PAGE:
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UK Banks to start the longest journey?

3rd June 2014 | Formation of new banking standards council inches closer

A new standards body for the UK banking industry is set to be established later in 2014 with Bank of England Chair Mark Carney nominated to lead an independent panel tasked with selecting the foundation Chair and CEO of the new watchdog.

 

The formation of the Banking Standards Review Council follows the February 2014 consultation paper released by Sir Richard Lambert’s Banking Standards Review which was tasked with examining how to ‘promote high standards of behaviour and competence across the UK banking industry.’

 

Carney has recently been critical of UK banks and the financial system in general, calling for improved ethics, a restoration of community trust and pointing to the need for further reform of global financial practices.


The Bank of England has helpfully posted a video of his latest address to help spread the message.


Other key figures have also recently called for change within the finance sector with Carney’s BoE predecessor, Mervyn King, recently cautioning that the banking system in the UK needs to be overhauled if it is to avoid future systemic risks and rebuild public confidence.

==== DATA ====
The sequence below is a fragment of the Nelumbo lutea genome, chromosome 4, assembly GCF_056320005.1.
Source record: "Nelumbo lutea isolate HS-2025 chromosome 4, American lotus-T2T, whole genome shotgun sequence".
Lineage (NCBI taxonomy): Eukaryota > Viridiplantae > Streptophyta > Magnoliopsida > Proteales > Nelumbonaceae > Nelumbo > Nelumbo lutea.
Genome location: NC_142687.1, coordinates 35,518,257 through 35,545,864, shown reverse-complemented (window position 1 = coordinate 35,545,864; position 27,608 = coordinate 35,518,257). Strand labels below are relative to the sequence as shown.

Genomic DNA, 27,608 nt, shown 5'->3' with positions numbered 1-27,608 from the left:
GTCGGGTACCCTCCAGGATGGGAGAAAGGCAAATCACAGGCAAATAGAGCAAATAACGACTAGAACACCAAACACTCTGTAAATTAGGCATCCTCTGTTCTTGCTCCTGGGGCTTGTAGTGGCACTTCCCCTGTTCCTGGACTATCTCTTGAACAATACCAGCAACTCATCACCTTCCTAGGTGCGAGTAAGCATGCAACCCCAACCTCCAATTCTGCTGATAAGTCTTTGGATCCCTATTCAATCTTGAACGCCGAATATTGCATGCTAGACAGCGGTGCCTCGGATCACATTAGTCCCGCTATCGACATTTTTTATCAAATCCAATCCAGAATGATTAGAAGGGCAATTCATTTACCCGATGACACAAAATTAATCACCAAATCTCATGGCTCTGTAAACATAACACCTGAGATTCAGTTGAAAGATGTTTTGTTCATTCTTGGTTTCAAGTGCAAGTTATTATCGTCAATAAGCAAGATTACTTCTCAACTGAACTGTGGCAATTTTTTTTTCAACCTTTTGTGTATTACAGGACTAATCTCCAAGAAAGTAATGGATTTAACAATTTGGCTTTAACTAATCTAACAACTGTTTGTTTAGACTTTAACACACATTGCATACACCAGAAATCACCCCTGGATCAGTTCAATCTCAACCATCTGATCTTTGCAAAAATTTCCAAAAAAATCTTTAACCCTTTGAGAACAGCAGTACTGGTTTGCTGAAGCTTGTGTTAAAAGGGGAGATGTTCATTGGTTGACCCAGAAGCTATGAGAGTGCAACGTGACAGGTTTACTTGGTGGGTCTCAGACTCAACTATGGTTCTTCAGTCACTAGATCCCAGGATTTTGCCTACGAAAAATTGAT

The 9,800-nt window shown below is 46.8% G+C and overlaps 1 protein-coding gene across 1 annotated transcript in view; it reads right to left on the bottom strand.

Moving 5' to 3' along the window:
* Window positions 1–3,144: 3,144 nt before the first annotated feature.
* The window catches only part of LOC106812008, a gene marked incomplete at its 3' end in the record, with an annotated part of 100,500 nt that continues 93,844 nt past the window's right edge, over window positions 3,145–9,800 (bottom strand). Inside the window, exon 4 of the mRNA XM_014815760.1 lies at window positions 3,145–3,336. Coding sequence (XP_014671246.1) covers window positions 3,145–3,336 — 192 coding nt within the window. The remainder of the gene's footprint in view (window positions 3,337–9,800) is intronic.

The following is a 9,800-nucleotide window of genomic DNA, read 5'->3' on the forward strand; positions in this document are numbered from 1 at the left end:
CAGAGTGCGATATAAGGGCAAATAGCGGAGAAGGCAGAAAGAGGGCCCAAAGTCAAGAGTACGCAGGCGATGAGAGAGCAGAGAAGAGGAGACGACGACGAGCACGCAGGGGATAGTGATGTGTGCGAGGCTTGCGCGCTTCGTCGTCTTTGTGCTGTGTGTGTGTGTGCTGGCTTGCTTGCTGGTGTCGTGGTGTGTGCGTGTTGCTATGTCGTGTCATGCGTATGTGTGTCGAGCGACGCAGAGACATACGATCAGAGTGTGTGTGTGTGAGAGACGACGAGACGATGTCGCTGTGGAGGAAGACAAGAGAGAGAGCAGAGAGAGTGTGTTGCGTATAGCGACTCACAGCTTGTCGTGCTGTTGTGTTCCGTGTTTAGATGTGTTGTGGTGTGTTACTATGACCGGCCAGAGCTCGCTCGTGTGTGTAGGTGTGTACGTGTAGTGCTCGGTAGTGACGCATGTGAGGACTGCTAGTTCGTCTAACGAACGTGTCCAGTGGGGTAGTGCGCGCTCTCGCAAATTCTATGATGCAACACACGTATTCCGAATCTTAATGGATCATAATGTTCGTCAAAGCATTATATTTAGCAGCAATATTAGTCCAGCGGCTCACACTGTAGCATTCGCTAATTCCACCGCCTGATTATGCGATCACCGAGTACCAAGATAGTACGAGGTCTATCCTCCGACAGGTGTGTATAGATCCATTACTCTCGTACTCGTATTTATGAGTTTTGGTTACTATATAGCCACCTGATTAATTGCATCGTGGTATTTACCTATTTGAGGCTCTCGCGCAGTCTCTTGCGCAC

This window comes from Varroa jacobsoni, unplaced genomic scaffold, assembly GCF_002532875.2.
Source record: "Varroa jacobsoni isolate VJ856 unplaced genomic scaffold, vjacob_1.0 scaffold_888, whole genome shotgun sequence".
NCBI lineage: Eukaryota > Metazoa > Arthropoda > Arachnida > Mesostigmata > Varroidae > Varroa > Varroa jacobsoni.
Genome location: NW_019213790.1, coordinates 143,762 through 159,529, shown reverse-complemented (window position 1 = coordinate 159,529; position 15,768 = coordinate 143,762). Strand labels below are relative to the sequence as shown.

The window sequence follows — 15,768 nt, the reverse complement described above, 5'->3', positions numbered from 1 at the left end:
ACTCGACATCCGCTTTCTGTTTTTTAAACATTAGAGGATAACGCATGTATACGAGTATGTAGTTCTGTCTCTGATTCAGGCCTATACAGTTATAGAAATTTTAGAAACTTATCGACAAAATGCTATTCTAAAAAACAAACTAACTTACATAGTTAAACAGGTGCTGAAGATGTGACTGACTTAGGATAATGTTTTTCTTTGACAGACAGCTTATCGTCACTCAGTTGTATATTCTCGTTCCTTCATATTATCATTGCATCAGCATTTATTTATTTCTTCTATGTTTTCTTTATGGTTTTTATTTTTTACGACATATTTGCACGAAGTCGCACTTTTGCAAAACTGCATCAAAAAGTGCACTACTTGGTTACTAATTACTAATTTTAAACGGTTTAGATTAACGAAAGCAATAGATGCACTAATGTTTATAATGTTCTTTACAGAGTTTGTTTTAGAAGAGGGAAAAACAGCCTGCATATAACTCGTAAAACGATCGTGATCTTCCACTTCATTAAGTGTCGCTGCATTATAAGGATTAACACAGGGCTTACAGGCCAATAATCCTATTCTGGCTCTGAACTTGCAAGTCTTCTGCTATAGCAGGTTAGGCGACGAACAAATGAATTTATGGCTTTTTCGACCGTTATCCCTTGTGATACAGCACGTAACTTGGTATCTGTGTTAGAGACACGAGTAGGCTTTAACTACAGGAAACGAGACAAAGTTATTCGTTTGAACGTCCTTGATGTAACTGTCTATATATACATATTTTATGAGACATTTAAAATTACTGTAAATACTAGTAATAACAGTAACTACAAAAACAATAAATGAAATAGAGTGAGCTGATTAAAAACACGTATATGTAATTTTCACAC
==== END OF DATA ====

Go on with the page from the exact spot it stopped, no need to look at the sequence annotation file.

IMF chief, Christine Lagarde speaking at the Conference on Inclusive Capitalism also weighed to the debate delivering a withering assessment to the on the need for a fundamental shift in values that left no room for misinterpretation:


‘Aristotle teaches us that virtue is molded from habit, from developing and nurturing good behaviour over time. As with anything worth doing, practice makes perfect. Getting back on the right path requires education and leadership that is sustained over many years.

 

‘It requires alert watchdogs, including from civil society.’


‘ Most importantly of all, it requires investors and financial leaders taking values as seriously as valuation, culture as seriously as capital.’


Meantime the rolling announcements of bank misdemeanours continue with Barclays’ £26m fine in regard to allegedly rigging gold markets and a record $2.6b (£1.5b) fine levied on Credit Suisse for aiding US tax evaders are recent examples of a culture gone awry.

 

Deutsche Bank is making provisions for fines to arising from forex dealings and the full extent of international investigations into Libor rate rigging is yet to emerge.
The Telegraph Top 10 Bank Fines list will no doubt need further revisions.


The Banking Standards Review Council has a bumpy road ahead to meet its objectives as outlined in Lambert’s May Report. However, as Chinese philosopher, Lao-Tzu noted in around 500BC ‘the longest journey starts with a single step.’

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